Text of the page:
Josh Hook | Columns | Gassit Garage
At this year’s Suzuka 8 Hours Aussie Josh Hook achieved a decade-old dream and was crowned Australia’s newest world champ
When Josh Hook crossed the line at this year’s Suzuka 8 Hours to claim the 2018 Endurance World Championship his body shut down. His arms and legs were cramping so severely he couldn’t keep his feet on the ’pegs and he couldn’t raise his hand to wave to the crowd.
But it wasn’t just because of the gruelling race he’d just completed in Japan’s extreme heat and humidity. The pressure of his F.C.C. TSR Honda squad potentially becoming the first-ever Japanese team to win the title had finally lifted, and the 25-year-old from Taree in New South Wales had also just achieved the dream he’d been working towards his whole life.
“I remember when Josh applied to be part of the Motorcycle Road Race Development Association (MRRDA) in 2008, the kids were asked to write a blurb about themselves and Josh had written that he wanted to be a world champion,” recalls his mum, Jenny, with a proudness in her voice that’s both clear and contagious.
“Woody (Paul Edwards, the series’ founder) rang me and he said, ‘I think you should remove that, I don’t think the promoters are going to be happy with it.’ I said, ‘I can’t remove it, they’re not my words. You asked Josh to write it and he wrote it.’ So, about 15 minutes before the end of the race at Suzuka, I set up a text to Woody that said: ‘Remember in 2008 you asked me to say Josh wouldn’t be world champion?’ I had it ready to go, so as soon as he crossed the line, I hit send. And less than a minute later Woody rang back and he said, ‘That little bastard!’”
Josh Hook grew up on a 220-acre cattle farm in Taree on the Mid North Coast, just 20 minutes west of Old Bar, where he’s currently building a house. His future home is the very location where racing got under his skin, and led him on his path to success.
“It was quad bikes around the farm until a friend of ours suggested we go down and have a look at the Old Bar dirt-track circuit,” Jen recalls.
“Leon [Josh’s dad] took the boys down and they both said they really wanted to do it. The next minute, they’re both racing and they were bloody good at it.”
Just two years later Josh won New South Wales state titles on an 85cc two-stroke and a Honda CRF150R four-stroke, before switching to the Australian Junior Dirt Track Championship the same year to finish runner-up to Brady Kurtz. Racing a couple of championships in a single year might sound like a heavy schedule for a 14-year-old kid, but even as a young teen Josh was driven and focused.
“You know, all of my mates have lived a normal lifestyle,” Josh says. “And there’s a lot of things you do growing up, the partying, the going out and doing all the fun things that I missed out on. But it’s not something I regret, because it’s made me who I am today. And I think missing out on those kinds of things when I was racing just reinforced how much passion I have for this sport.”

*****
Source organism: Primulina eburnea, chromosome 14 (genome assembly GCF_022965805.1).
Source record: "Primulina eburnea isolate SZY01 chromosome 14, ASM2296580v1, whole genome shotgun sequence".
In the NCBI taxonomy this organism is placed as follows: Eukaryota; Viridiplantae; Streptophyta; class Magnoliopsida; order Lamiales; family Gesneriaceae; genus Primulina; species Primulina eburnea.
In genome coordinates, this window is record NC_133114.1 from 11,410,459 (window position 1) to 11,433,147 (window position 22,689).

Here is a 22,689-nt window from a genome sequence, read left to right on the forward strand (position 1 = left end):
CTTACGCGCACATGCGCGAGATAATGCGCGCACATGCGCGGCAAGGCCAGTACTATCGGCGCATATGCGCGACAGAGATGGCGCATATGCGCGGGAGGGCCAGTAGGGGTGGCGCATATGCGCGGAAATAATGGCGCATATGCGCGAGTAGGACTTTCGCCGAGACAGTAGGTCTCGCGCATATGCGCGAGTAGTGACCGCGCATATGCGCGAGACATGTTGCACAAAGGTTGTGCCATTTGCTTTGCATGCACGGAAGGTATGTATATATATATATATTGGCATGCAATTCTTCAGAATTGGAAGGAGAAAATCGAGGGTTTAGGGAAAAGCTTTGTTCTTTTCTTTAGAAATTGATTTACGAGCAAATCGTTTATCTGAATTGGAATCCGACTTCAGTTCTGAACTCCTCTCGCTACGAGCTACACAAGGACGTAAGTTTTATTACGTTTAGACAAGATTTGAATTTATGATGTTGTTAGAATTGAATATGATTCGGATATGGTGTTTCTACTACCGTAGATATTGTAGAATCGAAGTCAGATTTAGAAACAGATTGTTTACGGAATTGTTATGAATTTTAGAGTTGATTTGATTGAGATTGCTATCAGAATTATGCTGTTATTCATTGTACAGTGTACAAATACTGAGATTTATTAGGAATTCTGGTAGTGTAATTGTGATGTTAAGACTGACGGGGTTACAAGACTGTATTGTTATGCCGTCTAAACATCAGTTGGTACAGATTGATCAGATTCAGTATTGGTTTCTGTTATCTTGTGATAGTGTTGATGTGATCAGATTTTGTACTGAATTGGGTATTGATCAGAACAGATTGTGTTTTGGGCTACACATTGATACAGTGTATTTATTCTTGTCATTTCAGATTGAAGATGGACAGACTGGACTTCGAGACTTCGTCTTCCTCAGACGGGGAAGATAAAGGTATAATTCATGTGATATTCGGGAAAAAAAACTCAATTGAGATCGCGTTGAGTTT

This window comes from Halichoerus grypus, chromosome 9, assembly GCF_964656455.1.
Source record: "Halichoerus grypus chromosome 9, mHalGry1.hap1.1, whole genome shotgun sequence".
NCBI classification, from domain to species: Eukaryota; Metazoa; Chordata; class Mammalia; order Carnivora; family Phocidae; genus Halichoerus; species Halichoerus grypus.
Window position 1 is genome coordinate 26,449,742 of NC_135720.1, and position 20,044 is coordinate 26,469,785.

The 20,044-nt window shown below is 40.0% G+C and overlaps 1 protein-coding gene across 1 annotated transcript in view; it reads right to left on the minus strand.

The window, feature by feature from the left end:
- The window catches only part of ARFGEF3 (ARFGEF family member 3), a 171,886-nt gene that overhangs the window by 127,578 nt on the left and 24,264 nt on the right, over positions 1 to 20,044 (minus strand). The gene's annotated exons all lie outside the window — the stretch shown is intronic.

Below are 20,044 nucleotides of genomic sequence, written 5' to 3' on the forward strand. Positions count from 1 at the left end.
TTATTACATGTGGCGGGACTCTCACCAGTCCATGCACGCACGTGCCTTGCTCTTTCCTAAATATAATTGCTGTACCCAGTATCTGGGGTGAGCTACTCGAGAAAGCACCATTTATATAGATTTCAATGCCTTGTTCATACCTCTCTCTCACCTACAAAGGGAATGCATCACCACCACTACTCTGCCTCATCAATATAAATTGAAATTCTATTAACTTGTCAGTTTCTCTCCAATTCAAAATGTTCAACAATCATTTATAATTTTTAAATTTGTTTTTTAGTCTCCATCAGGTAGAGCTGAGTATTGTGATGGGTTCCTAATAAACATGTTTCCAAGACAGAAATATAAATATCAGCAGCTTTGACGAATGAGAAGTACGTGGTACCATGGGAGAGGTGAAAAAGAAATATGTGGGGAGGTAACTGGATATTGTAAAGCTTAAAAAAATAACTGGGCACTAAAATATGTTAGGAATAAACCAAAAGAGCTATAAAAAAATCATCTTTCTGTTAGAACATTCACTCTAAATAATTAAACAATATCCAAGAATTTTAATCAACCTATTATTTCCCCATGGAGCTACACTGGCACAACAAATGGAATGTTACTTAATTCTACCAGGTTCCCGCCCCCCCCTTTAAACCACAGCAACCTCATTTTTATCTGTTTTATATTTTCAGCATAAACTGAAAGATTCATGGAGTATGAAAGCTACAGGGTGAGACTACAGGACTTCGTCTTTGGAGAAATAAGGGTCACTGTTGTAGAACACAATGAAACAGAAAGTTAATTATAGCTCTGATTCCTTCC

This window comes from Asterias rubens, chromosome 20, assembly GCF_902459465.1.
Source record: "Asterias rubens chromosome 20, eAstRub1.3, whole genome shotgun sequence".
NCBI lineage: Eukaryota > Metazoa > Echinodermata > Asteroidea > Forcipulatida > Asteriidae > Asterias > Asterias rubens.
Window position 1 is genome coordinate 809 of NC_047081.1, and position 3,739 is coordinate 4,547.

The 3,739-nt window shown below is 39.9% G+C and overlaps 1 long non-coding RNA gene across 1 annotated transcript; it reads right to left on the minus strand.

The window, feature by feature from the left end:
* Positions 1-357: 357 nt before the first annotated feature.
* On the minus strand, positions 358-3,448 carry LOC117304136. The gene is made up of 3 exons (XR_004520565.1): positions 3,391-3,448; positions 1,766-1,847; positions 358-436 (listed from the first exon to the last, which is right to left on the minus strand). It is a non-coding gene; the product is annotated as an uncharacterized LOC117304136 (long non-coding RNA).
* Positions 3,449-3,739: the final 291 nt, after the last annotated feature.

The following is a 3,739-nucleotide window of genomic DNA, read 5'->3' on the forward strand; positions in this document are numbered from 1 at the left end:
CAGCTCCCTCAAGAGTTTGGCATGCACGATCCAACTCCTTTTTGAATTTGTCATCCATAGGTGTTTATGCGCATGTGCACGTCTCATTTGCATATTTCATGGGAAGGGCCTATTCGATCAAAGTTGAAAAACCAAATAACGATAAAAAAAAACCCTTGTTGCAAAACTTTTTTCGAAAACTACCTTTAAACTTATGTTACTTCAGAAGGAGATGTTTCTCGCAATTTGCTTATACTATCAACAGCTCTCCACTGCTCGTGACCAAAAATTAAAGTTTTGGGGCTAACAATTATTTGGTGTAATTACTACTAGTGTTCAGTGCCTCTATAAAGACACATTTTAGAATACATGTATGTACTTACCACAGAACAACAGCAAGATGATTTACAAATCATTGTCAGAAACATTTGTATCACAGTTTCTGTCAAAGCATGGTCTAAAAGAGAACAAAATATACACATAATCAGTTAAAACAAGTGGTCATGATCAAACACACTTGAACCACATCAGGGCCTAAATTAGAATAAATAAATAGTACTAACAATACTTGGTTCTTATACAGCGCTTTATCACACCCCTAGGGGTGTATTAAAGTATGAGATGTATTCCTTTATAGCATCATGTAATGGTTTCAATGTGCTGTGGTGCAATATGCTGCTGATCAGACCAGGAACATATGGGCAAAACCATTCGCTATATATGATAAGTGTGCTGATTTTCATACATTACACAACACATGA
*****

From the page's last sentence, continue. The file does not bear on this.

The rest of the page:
After finishing third overall in the 2008 MRRDA to ‘Mad’ Mike Jones, Josh was granted a berth into the 2009 Red Bull Rookies Cup thanks to the help and encouragement of 1993 500cc GP world champion Kevin Schwantz, a bloke Josh identifies as one of the biggest influences in his career (hence his preferred #34 race number).
“I actually didn’t watch my first MotoGP race until I started racing the MRRDA, so I didn’t really know who he was,” Josh reveals. “It wasn’t until I actually met Kevin and did some research that I realised. So it wasn’t until he started helping me that he became a massive influence – he’s just a top fella.”
After two seasons heading back and forth to Europe to compete in the MotoGP feeder category, Josh returned to Australia’s domestic championship for 2011, where his experience paid off and he claimed the 2011 125cc Australian title.
But it was the following year that both Josh and his parents identify as the turning point in the then 19-year-old’s racing career.
“In terms of sponsorship, to begin with there was none. It was just my family and my parents until the year after I won the 125 championship. Paul Free from Team Honda Australia drove from Melbourne to my house in Taree and pretty much brought a contract with him.
“So 2012 was my first professional ride, the first time I was going to be getting paid for what I loved doing. Not many kids get to go straight into a factory team; I had Jamie Stauffer and Wayne Maxwell, who at that point in my career were super-fast guys and blokes I really looked up to, so I learned a lot.”
After a few years’ hiatus in the category, the 2012 Australian Supersport season was important for the Motologic-run factory Honda squad, a single-bike campaign that was entrusted to the Taree youngster, and Josh went on to finish runner-up
in his debut season.
“He obviously saw something in me that a lot of people didn’t,” said Josh, who remains adamant he wouldn’t be where he is today without that phone call from Free.
His dad agrees. “When Josh got the phone call from Honda Australia to ride the 600, that took the weight off us a lot,” Leon revealed. “It was his first factory ride in Australia. It didn’t cost us anything for him to ride the bike, and he wasn’t getting a lot, but it was just enough for him to keep the dream alive for himself.”
With Maxwell defecting to the Suzuki outfit for the 2013 Superbike season, Josh was promoted to the 1000cc category for the following two seasons. But it was in 2014, when Josh was also campaigning in the Asian Road Racing Championship, that his talent was spotted by some influential Japanese bigwigs.
“I was racing an Australian Superbike for Paul Free here in Australia and doing the Asian championship,” Josh says. “Because I did well there, and I was riding the Superbike here, it made sense to put me on the Honda Team Asia bike in the 2014 Suzuka 8 Hours.